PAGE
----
Diabetes Sensor

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Diabetes Sensor

Chapter 41
Diabetes and genetics

Training video

Spoken text of the video

Section 1: Intro

Chapter 41, diabetes and genetics. This is a specific training for the Diabetes Sensor, the genetic test for diabetes. You will find this test here in the overview. It is specific for diabetes mellitus type 2. People call it age-related diabetes. It has a number of functions. It is useful for prevention. It will help you prevent the disease. It is good for early diagnosis. It will help you diagnose it in time and get treatment in case it develops. It will help improve the treatment.

Section 2: Blood sugar regulation

Let us look at the concept of blood sugar regulation. Here we have the inside of an intestine where food ends up. Then, we have the blood stream and blood sugar is glucose. So, we have glucose, sugar in here. It is a very small type of sugar. Here, we have liver. Now, something with carbohydrates is eaten. Carbohydrate is broken down into small sugars like glucose. Then, glucose is then taken in by the intestine. This causes too much sugar to be in the blood stream. Sugar is very important, especially glucose, for the cells as fuel. Too little sugar in diet makes you run out of fuel. Too much of it is toxic.

So, the body has developed a system where excessive glucose is absorbed into the liver. When the body just recognizes there is too much glucose, it secretes insulin which causes the glucose to be absorbed into the liver. This lowers blood sugar again. So, even if you eat something with sugar, it goes into the blood but it is absorbed into the liver to keep blood sugar in the normal range. Then, we have not eaten for a long time and we are using up some sugar because we do some sports or the cells use them up through metabolism, this would cause blood sugar level to go down. This is also dangerous. So, the body has another hormone, the opposite of insulin called glucagon, which causes glucose from the liver to be secreted into the blood stream again. This is the normal process. Blood sugar regulation is when it goes too low you need to increase it and when it goes too high you need to decrease it. This regulation is very important to always keep blood sugar in the right range. This usually works quite well in most people, but with increasing age and with certain genetic variations, this regulation can get out of control, basically. This is when type 2 diabetes is generated. It is poor control of blood sugar.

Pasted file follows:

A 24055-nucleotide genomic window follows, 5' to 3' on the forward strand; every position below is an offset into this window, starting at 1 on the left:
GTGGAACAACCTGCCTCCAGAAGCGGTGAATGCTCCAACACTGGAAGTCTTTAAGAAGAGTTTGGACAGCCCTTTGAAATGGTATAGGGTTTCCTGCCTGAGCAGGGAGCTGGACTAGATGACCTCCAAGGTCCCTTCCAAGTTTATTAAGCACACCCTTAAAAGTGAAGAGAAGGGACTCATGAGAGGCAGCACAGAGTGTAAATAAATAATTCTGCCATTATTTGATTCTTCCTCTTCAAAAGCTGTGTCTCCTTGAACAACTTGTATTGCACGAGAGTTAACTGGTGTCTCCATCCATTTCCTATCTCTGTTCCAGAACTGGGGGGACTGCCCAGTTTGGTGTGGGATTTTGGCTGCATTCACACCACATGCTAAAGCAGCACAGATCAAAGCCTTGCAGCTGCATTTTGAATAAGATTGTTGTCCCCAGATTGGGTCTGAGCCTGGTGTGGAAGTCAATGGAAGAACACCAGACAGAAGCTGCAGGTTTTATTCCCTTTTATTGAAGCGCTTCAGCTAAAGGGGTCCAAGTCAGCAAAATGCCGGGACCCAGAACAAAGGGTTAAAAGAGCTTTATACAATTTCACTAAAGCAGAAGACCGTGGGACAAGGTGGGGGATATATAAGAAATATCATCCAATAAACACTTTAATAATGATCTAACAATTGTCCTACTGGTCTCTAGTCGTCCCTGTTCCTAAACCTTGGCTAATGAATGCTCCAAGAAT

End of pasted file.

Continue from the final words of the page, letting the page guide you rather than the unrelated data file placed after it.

Section 3: The diabetic and genetics

Here is what happens in a diabetic. Carbohydrates are converted into glucose. Glucose goes into the blood stream. Then, the body recognizes that there is too much glucose and it secretes insulin. However, insulin has very little effect because the body has become insulin-resistant. So, this does not work anymore. So, not enough glucose is absorbed into the liver and you have too high blood sugar, which is very unhealthy. These are the genes that are involved in this. There are nine genes that influence it. By the way, if this table does not mean anything to you, do check the training for simple disease risk statistics that would explain it to you in detail. Just to summarize it.